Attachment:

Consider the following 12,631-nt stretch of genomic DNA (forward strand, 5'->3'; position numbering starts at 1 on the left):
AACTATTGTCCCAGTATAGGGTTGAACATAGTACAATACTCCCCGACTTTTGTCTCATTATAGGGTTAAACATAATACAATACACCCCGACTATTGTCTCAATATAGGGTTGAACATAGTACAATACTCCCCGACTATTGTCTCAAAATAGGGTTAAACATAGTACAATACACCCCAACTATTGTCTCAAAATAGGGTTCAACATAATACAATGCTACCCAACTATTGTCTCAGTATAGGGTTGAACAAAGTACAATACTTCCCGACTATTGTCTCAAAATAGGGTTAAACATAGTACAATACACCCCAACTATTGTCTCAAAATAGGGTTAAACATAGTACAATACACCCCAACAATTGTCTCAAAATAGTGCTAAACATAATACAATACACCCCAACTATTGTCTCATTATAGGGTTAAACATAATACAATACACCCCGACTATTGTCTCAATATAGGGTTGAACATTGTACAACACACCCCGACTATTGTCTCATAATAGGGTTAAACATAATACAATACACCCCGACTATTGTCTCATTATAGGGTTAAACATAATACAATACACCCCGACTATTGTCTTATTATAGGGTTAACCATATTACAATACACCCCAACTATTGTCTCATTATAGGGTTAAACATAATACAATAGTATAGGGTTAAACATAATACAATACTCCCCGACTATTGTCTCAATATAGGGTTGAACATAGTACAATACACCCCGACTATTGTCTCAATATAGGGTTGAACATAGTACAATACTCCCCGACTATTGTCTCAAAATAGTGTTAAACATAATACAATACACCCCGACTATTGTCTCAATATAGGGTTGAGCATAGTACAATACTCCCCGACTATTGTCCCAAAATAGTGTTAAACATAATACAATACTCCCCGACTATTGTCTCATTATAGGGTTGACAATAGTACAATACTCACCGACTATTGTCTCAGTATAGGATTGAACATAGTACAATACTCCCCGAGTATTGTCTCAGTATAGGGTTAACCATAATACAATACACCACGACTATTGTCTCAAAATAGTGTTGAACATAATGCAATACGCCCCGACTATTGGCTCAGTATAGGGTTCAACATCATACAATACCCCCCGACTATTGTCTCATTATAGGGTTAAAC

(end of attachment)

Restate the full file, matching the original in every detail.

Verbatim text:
Consider the following 12,631-nt stretch of genomic DNA (forward strand, 5'->3'; position numbering starts at 1 on the left):
AACTATTGTCCCAGTATAGGGTTGAACATAGTACAATACTCCCCGACTTTTGTCTCATTATAGGGTTAAACATAATACAATACACCCCGACTATTGTCTCAATATAGGGTTGAACATAGTACAATACTCCCCGACTATTGTCTCAAAATAGGGTTAAACATAGTACAATACACCCCAACTATTGTCTCAAAATAGGGTTCAACATAATACAATGCTACCCAACTATTGTCTCAGTATAGGGTTGAACAAAGTACAATACTTCCCGACTATTGTCTCAAAATAGGGTTAAACATAGTACAATACACCCCAACTATTGTCTCAAAATAGGGTTAAACATAGTACAATACACCCCAACAATTGTCTCAAAATAGTGCTAAACATAATACAATACACCCCAACTATTGTCTCATTATAGGGTTAAACATAATACAATACACCCCGACTATTGTCTCAATATAGGGTTGAACATTGTACAACACACCCCGACTATTGTCTCATAATAGGGTTAAACATAATACAATACACCCCGACTATTGTCTCATTATAGGGTTAAACATAATACAATACACCCCGACTATTGTCTTATTATAGGGTTAACCATATTACAATACACCCCAACTATTGTCTCATTATAGGGTTAAACATAATACAATAGTATAGGGTTAAACATAATACAATACTCCCCGACTATTGTCTCAATATAGGGTTGAACATAGTACAATACACCCCGACTATTGTCTCAATATAGGGTTGAACATAGTACAATACTCCCCGACTATTGTCTCAAAATAGTGTTAAACATAATACAATACACCCCGACTATTGTCTCAATATAGGGTTGAGCATAGTACAATACTCCCCGACTATTGTCCCAAAATAGTGTTAAACATAATACAATACTCCCCGACTATTGTCTCATTATAGGGTTGACAATAGTACAATACTCACCGACTATTGTCTCAGTATAGGATTGAACATAGTACAATACTCCCCGAGTATTGTCTCAGTATAGGGTTAACCATAATACAATACACCACGACTATTGTCTCAAAATAGTGTTGAACATAATGCAATACGCCCCGACTATTGGCTCAGTATAGGGTTCAACATCATACAATACCCCCCGACTATTGTCTCATTATAGGGTTAAAC